Srinivasa Ayyangar, J.
1. These two second appeals have arisen from a suit and a cross-suit relating to the same piece of land. Second appeal No. 446 of 1925 is from a suit which was instituted for possession by the purchaser of property from a person who had become a major after his majority. Second appeal No. 445 of 1925 is from a suit for specific performance of a contract for execution of a conveyance in respect of the suit property on the ground that the contract for the sale thereof had been entered into on behalf of defendant 1 by defendant 2 as his guardian. No question has been raised before us as regards the power of defendant 2 to act as guardian of the minor. The question has been considerably narrowed down before us by the very fair manner in which both the learned gentlemen have stated the case and the point that arises for decision. It is simply this: whether the guardian of a Hindu minor can enter into a contract on his behalf so as to bind the minor in such a manner as to be capable of being specifically enforced against the minor. Having regard to the decisions in Waghela Rajsangi v. Sheikh Masludin  11 Bom. 551, and Mir Sarwarjan Fakhruddin v. Mahomed Chanduri  39 Cal. 232, it would appear that no such contract is capable of being specifically enforced. The point, however, has been carefully considered in a decision of this Court in Ramkrishna v. Chidambara Swamigal A.I.R. 1928 Mad. 407, to which decision one of us was a party and the correctness of that decision has not been canvassed before us. It follows from this that the lower Courts were clearly wrong in granting specific performance against the minor and in the other case in refusing to the plaintiff a decree for delivery of possession.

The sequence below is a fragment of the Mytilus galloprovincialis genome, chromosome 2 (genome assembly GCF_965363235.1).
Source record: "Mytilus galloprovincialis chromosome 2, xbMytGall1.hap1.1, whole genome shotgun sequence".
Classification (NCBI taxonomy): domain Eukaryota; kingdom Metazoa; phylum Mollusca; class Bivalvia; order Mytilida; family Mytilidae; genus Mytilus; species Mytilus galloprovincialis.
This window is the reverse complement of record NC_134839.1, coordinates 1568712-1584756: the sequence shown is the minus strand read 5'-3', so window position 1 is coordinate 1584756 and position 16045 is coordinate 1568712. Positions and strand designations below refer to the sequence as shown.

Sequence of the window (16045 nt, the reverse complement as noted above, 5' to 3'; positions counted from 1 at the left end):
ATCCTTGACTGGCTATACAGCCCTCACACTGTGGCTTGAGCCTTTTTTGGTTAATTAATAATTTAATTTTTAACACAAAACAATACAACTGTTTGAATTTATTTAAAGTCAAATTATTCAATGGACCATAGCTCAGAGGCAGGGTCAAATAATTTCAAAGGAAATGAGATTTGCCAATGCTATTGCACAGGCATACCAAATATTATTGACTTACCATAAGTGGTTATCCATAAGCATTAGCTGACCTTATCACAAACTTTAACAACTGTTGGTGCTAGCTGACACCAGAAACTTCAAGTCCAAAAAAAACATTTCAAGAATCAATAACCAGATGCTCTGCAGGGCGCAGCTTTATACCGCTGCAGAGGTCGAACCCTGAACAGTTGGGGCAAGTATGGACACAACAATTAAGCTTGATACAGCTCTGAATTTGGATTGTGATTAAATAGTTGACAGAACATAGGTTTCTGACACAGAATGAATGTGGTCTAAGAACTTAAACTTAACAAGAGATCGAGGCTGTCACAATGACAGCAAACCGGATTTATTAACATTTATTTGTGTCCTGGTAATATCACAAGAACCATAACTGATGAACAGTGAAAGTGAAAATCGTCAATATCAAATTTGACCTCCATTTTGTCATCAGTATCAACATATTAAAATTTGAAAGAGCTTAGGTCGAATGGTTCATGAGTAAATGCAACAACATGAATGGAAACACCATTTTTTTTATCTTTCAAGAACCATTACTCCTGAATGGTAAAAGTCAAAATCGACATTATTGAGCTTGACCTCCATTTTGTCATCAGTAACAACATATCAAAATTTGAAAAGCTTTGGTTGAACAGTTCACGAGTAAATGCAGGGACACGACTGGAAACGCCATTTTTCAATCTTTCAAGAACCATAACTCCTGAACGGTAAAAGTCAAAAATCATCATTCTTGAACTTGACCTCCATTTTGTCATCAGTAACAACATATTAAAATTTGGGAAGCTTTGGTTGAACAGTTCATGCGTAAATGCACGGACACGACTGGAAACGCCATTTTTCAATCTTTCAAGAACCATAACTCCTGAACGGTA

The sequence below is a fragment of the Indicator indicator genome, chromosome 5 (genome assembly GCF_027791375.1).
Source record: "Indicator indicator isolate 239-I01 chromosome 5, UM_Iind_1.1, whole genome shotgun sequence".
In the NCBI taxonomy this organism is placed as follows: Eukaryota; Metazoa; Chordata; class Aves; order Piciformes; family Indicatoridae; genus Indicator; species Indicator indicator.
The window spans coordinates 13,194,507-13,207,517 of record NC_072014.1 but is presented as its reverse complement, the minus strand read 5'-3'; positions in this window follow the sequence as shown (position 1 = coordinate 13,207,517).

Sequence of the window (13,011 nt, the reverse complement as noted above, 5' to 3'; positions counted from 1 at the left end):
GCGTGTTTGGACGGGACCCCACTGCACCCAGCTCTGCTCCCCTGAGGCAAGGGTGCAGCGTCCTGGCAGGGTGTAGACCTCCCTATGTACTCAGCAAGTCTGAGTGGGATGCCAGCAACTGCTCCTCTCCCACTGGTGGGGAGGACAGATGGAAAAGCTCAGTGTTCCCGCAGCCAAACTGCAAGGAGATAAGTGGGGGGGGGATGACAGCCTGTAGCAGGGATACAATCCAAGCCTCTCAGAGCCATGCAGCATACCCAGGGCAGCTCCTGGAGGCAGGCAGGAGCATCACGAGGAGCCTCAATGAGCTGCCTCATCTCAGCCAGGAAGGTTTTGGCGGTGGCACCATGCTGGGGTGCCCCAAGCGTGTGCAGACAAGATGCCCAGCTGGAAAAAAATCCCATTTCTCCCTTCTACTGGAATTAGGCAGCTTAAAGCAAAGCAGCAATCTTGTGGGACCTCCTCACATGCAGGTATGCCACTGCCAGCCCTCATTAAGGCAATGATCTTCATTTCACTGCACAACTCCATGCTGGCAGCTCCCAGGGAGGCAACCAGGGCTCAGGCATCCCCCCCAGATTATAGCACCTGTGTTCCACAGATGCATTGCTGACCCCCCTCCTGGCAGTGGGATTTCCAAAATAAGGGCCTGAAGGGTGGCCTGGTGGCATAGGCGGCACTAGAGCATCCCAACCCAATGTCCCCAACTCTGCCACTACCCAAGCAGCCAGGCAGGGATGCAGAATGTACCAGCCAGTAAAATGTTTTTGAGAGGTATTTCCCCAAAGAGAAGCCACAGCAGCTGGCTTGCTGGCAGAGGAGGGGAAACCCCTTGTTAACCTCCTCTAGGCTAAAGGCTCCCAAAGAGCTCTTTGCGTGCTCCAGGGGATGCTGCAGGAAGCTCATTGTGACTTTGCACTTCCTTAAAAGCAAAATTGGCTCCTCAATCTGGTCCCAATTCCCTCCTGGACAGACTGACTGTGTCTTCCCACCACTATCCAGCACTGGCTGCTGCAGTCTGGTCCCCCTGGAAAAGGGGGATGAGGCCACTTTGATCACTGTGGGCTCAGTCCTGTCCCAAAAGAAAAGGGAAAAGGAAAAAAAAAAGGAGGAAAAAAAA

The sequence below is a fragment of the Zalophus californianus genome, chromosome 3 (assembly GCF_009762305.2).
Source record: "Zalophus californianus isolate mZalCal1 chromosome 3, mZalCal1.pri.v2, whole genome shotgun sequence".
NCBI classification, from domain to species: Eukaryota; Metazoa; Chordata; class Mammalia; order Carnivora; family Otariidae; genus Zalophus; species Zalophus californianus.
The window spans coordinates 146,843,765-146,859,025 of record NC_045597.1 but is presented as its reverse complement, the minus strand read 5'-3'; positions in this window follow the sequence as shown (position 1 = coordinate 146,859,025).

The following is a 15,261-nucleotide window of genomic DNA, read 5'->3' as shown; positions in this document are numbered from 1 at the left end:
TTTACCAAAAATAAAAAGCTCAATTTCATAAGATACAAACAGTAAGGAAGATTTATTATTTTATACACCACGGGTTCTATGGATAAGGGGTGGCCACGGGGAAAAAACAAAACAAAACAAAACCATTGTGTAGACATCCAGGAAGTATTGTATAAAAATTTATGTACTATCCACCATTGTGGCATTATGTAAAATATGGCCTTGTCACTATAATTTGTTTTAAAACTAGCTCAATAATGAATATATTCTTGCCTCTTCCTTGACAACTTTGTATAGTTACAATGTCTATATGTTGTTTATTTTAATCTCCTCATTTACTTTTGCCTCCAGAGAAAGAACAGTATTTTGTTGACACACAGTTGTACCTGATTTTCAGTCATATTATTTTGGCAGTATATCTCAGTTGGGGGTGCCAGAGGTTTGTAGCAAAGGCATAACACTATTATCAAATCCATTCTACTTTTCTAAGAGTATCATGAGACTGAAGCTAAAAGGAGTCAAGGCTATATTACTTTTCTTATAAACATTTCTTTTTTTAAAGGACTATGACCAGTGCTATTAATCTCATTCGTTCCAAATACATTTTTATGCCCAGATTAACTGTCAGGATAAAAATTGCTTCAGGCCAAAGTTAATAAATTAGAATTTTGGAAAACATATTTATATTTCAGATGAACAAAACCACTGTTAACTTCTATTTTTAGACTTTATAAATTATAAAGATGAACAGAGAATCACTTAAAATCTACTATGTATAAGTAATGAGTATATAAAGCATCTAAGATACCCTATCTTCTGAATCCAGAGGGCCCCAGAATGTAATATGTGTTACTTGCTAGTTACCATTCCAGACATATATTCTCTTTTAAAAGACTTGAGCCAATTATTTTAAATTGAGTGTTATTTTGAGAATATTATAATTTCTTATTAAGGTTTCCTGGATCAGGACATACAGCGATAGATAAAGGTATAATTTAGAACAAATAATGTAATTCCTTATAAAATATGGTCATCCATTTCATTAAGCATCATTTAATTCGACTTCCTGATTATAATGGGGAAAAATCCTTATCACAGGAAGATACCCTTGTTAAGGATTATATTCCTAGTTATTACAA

2. The only possible question that might have been raised and argued in the case is whether the matter could be regarded as different if, as in the present case, there was not only a contract by the guardian to convey the property but, pursuant to the contract the guardian, by way of partly performing the contract, had placed the other party in actual possession, But we believe that a satisfactory answer to this has been furnished by Mr. S. Varadachariar, the learned vakil for the appellant. The doctrine of part- performance being an equitable doctrine could be held to apply only to the person concerned, and if, as in this case the contract was not a contract of the plaintiff who is suing, it follows that the equitable principle cannot be invoked as against him. In fact having regard to the decision above referred to in the1 letters patent appeal, Mr. Varadachariar, the learned Counsel for the respondents, did not see his way to address us at any length except as to the question of costs. As regards this: having regard to the circumstances of the case, and the comparative uncertainty of the law, we think the proper order to make is that the appellant shall have his costs throughout in S. A. 445 of 1925 and the appeal and the original suit pertaining 'to it. There will be no order as to costs of either party in S. A. 446 of 1925.
3. In the result both the appeals will be allowed and the suit from which S.A. 445 of 1925 has arisen will be dismissed with costs as aforesaid. As regards O.S. 338 of 1919, on the file of the District Munsif's Court of Avanigadda, there will be a decree for possession in favour of the plaintiff as prayed for and for mesne profits to be determined later on by the Court of first instance. For the purpose of such ascertainment the case is remanded to the said Court of first instance.